The French and the American revolutions, each in its own way, gave the basic form to modern citizenship, one that entailed a repudiation of the natural subjection of people to a particular authoritarian rule.6 Although French subjects were legally differentiated from foreigners only in the later eighteenth century (as in the droit d’aubaine rule relating to inheritance of property), the ideas and practices of French nationality law mutated from absolutist conceptions into a recognizably modern political notion of citizenship.7 Modern citizenship is based on the rejection of rule by hereditary monarchical and aristocratic families in favor of a broader community of political equals. The French Revolution crystallized the modern institutions of the nation-state and of citizenship. The four aspects of the revolution—the bourgeois revolution, the democratic revolution, the national revolution, and the bureaucratic revolution—led to the form of national citizenship that determines most of men’s (and later on women’s) obligations and rights up to the present day.8 The constitution adopted in France in 1791 legally established the term “citizenship” for individuals eligible to call themselves French. In the next century, attitudes toward foreigners in France were constantly changing, in tandem with the changes of political rule. The 1889 Naturalization Law codified for the first time nationality laws according to the jus soli principle, which governs French immigration policies till now. This principle states that children born in France can become French citizens upon reaching adulthood.9 Therefore, citizenship is still determined by biology, but now it is determined by birthplace (in French territory) rather than by descent.
Biological Subjects and Alienable Citizens
But as men, for the atteyning of peace, and conservation of themselves, have made an Artificial Man, which we call a Common-wealth; so also have they made Artificial Chains.
—Thomas Hobbes, Leviathan
The above quotation from Thomas Hobbes signifies the beginning of the transformation toward modern political membership. Hobbes’ writings illustrate the beginning of Anglo-American liberal thought: He freed the individual to make subjective judgments as to the validity of institutions, and thereby initiated a shift from membership being perceived as a biological condition to membership seen as a social construction.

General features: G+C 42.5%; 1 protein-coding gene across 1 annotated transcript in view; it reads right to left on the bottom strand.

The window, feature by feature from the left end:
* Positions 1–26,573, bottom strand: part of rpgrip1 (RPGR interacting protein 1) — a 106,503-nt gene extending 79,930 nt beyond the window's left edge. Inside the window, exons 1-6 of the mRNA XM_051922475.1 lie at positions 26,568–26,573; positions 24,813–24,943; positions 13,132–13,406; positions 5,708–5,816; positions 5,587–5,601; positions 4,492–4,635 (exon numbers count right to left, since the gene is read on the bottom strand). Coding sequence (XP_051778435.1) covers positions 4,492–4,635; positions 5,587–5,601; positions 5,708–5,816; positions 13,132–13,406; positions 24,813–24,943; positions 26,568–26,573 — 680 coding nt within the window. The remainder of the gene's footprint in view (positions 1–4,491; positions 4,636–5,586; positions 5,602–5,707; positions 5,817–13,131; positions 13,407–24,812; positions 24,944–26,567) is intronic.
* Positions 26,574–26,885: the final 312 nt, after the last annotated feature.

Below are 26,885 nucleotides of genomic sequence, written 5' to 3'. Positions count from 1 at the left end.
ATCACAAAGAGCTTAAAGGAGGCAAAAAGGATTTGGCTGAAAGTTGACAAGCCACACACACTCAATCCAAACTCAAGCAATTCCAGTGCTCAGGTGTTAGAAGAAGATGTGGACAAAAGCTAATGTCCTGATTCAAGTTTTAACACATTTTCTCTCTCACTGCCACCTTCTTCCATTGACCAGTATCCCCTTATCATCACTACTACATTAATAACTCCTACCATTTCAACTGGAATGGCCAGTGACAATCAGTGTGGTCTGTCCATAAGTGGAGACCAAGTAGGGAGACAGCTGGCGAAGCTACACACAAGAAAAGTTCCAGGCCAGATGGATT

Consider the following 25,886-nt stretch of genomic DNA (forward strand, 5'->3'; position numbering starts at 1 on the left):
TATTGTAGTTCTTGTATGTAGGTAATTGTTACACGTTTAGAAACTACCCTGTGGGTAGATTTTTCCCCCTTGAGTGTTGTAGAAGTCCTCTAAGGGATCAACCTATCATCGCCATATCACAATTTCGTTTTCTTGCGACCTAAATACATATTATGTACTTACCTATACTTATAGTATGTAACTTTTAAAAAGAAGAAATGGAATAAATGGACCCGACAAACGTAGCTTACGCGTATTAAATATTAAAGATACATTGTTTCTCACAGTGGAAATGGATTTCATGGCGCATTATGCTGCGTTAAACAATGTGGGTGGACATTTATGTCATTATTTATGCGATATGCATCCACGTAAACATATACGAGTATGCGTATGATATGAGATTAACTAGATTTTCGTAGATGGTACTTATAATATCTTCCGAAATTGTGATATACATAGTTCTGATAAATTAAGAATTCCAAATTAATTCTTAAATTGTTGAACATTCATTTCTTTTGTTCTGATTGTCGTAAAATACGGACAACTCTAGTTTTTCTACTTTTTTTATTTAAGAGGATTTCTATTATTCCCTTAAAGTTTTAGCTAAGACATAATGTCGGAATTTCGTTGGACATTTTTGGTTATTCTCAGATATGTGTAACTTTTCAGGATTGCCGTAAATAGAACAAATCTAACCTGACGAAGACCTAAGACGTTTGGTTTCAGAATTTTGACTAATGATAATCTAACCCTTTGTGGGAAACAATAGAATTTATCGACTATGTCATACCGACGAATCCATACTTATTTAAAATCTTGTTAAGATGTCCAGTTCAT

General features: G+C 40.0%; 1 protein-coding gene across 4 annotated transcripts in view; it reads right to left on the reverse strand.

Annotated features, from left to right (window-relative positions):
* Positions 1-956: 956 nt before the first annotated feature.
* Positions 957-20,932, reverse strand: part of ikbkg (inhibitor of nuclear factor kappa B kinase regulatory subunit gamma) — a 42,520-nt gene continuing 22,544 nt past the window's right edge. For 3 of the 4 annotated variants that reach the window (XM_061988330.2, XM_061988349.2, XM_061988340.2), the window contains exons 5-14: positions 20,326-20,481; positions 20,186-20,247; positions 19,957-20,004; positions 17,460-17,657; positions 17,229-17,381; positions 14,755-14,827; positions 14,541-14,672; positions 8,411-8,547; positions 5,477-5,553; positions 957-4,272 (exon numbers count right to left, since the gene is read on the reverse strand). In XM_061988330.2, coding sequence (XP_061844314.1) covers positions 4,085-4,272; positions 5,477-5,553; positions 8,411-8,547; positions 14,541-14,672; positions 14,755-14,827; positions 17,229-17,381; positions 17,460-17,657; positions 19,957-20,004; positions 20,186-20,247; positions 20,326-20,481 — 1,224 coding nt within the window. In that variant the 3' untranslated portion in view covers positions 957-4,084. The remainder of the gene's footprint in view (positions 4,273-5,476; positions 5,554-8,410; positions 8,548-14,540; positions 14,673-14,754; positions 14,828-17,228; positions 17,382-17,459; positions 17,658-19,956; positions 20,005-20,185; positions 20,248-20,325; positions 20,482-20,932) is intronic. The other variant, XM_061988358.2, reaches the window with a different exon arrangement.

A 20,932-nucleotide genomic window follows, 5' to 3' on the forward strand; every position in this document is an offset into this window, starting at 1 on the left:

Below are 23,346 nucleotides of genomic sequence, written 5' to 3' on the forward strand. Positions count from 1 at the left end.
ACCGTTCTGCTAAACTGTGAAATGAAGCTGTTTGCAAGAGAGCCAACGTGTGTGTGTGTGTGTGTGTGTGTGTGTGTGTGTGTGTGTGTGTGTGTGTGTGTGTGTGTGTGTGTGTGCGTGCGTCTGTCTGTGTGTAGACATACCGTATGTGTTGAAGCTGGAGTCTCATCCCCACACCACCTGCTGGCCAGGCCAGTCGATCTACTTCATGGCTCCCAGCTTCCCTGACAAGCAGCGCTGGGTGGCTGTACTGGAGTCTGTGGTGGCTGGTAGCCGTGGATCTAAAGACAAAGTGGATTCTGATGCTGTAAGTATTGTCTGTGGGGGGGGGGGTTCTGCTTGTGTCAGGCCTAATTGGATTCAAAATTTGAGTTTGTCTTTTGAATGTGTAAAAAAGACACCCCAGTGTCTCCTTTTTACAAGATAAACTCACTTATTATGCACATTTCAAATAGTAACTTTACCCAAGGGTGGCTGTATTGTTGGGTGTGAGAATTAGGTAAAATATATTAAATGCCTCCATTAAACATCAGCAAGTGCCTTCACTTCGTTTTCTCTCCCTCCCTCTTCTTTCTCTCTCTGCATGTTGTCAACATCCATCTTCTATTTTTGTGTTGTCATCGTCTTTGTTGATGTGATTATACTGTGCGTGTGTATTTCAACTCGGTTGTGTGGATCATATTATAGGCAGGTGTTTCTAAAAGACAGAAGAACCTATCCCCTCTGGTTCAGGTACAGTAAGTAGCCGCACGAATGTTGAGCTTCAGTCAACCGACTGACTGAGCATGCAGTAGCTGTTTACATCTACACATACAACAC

The independence of the United States formalized a novel approach to the relationship between citizenship and bloodline. In early British common law tradition, legal and political status was associated with the notion of prescribed perpetual allegiance, rather than an idea of citizenship as consensual membership. Allegiances were conceived as natural vertical ties between individual subjects and the king, like parent to child,10 and these ties could not be dissolved even with the subject’s consent. Voluntary renunciation of British subject status was an inconceivable concept. These ties knitted together the British Empire, not only the British nation: “There was no specific citizenship status for the colonies, for Britain itself, or even for the independent Commonwealth countries.”11
The American concept of citizenship, on the other hand, reflects the continuous tradition of immigration both in its formation and in its myths. Thus, the British colonists’ growing unhappiness with British rule arose not only from economic and political frustrations, as presented in the well-known slogan—“no taxation without representation”—but also from grievances regarding the autonomous identity of the settlers. The American War of Independence was fueled by sharp criticisms of the British concept of unchangeable allegiance—an impossible option for the “New World” settlers—and by the adoption of naturalization (or voluntary adhesion to the state) as the principle on which American citizenship was based. In fact, many of the clashes the United States had during the nineteenth century with other countries around the world, including the 1812 war with Great Britain, were connected to the insistence of foreign countries that national allegiance cannot be renounced or transferred.12